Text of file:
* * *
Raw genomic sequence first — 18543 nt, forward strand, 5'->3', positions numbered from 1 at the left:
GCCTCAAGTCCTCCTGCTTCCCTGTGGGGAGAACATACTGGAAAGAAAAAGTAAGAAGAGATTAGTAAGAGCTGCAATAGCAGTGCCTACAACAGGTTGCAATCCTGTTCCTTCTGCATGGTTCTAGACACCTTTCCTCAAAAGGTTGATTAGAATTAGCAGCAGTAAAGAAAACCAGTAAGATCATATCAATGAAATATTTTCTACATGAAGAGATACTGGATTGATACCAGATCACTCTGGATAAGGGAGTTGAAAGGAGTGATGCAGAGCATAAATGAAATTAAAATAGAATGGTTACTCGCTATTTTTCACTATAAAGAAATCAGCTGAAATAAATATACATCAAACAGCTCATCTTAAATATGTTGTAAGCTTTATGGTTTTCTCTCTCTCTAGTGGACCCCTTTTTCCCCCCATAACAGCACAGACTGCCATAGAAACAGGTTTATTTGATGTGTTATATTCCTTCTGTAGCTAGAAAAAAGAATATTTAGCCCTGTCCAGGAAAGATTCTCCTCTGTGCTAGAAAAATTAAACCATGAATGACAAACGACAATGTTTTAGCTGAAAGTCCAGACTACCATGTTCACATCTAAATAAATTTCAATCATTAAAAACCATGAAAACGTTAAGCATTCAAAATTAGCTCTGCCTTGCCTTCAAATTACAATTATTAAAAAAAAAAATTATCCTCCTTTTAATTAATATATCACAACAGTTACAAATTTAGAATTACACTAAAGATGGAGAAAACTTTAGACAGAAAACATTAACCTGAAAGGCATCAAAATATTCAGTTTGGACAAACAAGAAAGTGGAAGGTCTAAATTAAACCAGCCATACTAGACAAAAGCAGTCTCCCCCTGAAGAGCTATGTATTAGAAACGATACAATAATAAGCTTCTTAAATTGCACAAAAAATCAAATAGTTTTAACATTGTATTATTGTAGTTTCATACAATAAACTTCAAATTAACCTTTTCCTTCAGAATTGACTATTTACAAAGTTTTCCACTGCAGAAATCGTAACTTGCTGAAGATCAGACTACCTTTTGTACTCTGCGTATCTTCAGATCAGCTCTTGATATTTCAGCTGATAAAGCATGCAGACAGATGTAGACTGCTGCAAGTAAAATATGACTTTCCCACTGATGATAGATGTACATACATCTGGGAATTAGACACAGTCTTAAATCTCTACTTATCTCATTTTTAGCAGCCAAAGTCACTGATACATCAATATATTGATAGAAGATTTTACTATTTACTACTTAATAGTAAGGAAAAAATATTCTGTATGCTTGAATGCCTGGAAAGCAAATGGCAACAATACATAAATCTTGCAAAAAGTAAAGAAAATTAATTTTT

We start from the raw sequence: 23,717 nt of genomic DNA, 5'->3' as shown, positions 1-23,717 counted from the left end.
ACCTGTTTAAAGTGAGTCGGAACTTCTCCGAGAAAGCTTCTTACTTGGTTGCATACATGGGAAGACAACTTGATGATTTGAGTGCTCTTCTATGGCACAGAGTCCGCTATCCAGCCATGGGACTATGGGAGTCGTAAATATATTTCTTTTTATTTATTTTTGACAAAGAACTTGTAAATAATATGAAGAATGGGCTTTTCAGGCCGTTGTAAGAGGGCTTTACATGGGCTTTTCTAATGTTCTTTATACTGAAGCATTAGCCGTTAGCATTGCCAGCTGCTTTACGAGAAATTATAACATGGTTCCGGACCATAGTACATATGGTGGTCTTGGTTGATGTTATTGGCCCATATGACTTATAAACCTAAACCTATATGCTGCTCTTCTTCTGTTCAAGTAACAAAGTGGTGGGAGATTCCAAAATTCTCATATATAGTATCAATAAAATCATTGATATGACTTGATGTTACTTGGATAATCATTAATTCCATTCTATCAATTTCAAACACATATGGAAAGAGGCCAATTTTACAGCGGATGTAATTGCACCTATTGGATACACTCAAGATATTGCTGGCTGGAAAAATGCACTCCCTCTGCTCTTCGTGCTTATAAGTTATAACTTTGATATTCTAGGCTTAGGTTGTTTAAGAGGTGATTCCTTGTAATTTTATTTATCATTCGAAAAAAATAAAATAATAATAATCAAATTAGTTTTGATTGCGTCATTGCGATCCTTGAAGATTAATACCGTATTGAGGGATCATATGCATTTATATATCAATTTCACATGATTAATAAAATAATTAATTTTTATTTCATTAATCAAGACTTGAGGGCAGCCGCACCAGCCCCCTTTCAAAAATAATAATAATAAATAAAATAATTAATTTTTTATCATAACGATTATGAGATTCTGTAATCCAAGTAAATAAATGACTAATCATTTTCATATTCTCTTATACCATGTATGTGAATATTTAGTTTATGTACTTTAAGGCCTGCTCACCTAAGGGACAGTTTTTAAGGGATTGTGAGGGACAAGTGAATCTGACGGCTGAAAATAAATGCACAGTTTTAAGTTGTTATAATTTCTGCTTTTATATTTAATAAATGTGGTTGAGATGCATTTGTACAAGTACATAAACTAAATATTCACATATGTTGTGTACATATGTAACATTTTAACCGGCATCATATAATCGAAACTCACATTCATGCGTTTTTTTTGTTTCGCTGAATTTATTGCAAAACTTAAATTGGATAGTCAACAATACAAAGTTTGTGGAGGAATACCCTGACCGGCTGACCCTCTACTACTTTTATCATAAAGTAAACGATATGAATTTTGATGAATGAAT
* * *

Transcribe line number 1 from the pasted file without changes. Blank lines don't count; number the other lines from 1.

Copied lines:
Raw genomic sequence first — 18543 nt, forward strand, 5'->3', positions numbered from 1 at the left: